Fun Stuff

November’s Indigathon Wrap-up

So, November is over and so is Indigathon. This posting is way later than I wanted it to be and I didn’t participate much on twitter due to trying to also complete nanowrimo. I loved these books and I think I am better for having read them. Below is my board as well as the books I read to complete each one. I have checked off more boxes than the categories I have below my board. Many of these books check multiple boxes and so I have decided to be kind to myself by checking all the boxes that are elements in the stories I’ve read. I have placed a Goodreads link on the title if there was one available so that you can look into the books if they’re of interest to you.

The group read: The Break by Katherena Vermette. This was a hard book for to me read. These women have obviously been through a lot. The whole book was based around the investigation of a raped young girl, but also the stories of the women of the family. This is not what I would call a happy book, but a real book that discusses the hardships of life and how a family can help you find the strength to get through it all.

Poetry Collection: How to be an Indian in the 21st Century by Louis V. Clark 111 (Two Shoes). I truly enjoyed this poetry collection. It had a rhythm to it that I really enjoyed. I also felt it was an open and honest poetry collection about his experiences in life good and bad. It was easy to read and understand. Would highly recommend.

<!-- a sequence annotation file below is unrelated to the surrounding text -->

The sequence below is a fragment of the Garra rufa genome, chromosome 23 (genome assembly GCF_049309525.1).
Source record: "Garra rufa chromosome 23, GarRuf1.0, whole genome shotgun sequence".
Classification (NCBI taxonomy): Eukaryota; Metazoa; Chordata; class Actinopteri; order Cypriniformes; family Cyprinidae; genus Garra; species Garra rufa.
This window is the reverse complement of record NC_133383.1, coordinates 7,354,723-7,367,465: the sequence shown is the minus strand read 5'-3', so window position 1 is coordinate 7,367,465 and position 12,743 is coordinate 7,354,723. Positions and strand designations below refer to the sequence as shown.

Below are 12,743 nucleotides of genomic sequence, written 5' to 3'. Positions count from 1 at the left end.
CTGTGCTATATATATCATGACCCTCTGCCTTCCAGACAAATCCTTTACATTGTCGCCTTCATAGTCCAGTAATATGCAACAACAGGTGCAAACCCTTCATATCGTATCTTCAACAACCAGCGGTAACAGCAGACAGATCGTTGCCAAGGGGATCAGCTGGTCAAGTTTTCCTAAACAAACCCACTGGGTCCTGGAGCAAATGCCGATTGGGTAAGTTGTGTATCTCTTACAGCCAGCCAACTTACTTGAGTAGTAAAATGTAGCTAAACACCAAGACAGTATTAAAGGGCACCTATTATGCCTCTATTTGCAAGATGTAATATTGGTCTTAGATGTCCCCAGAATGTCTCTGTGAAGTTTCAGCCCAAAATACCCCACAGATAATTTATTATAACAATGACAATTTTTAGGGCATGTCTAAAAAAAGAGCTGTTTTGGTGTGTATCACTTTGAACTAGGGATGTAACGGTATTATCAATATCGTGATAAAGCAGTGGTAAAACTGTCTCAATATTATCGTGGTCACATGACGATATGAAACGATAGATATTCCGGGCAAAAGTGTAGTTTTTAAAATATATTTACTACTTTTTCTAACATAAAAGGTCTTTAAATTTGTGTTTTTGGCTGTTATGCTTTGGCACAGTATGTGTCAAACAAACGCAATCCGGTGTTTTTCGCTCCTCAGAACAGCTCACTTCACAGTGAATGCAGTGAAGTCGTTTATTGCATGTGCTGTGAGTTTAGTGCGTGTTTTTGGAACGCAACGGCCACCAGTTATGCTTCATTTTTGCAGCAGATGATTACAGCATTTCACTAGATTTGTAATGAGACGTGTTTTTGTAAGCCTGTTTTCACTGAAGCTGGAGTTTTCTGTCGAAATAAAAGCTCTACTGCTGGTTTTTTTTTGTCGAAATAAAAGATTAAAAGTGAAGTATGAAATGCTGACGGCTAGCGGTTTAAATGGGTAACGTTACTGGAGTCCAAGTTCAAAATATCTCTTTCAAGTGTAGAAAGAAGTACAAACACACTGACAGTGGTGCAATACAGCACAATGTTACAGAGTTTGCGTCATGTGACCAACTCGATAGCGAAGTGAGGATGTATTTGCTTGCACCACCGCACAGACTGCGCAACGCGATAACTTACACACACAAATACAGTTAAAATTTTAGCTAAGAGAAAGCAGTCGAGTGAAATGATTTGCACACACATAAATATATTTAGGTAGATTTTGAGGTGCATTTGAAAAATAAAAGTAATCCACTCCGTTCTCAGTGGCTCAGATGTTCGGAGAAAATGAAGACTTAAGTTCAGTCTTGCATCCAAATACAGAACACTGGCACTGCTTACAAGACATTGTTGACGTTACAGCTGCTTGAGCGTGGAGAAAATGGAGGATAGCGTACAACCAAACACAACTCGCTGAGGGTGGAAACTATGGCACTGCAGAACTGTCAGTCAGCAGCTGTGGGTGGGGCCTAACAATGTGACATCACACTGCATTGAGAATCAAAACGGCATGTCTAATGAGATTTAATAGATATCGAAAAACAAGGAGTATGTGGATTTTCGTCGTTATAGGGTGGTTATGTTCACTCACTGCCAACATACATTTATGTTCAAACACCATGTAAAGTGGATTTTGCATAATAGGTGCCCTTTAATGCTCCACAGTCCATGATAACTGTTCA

SF/F: Trail of Lightning by Rebecca Roanhorse. I loved this book. I love when you take bits of beliefs and put them into a story. It was so beautifully done. I love Maggie and Kai. You should definitely read this book! There’s even a sequel already!

Other than 5 CT: The Beadworkers stories by Beth Piatote. I struggled reading this book. I enjoyed reading the different types of writing in this book. I think it’s an interesting and unique way to put a book together, but I was just kinda bored the whole time and parts of it were hard for me to fully understand.

Books that were on my TBR

I truly wanted to get to these books and I am definitely still going to read them, but I just could get to them in November.

Jonny Appleseed by Joshua Whitehead. This is a story is about a two-spirited queer character who is living and struggling through life and what it all means

Hearts Unbroken by Cynthia Leitich Smith. A high school girl who is growing up and learning what it means to be true to yourself while finding love

Son of a Trickster by Eden Robinson. The summary kinda of gives me an indigenous percy jackson vibe only cooler. I’m excited to read it, but I couldn’t get my hands on a copy of it

Pemmican Wars (A girl called Echo #1) by Katherena Vermette and Scott B. Henderson. This is a comic book where a girl is transported into the past. I’m generally a sucker for time travel stories and the drawing looks beautiful.


I’m not sure if anyone has participated in the IndigAThon, but if so I’d love to hear your thoughts. Even if you didn’t participate did any of these books sound appealing to you?

Fun Stuff

Blog Tour- Seduced by a Soldier by Melia Alexander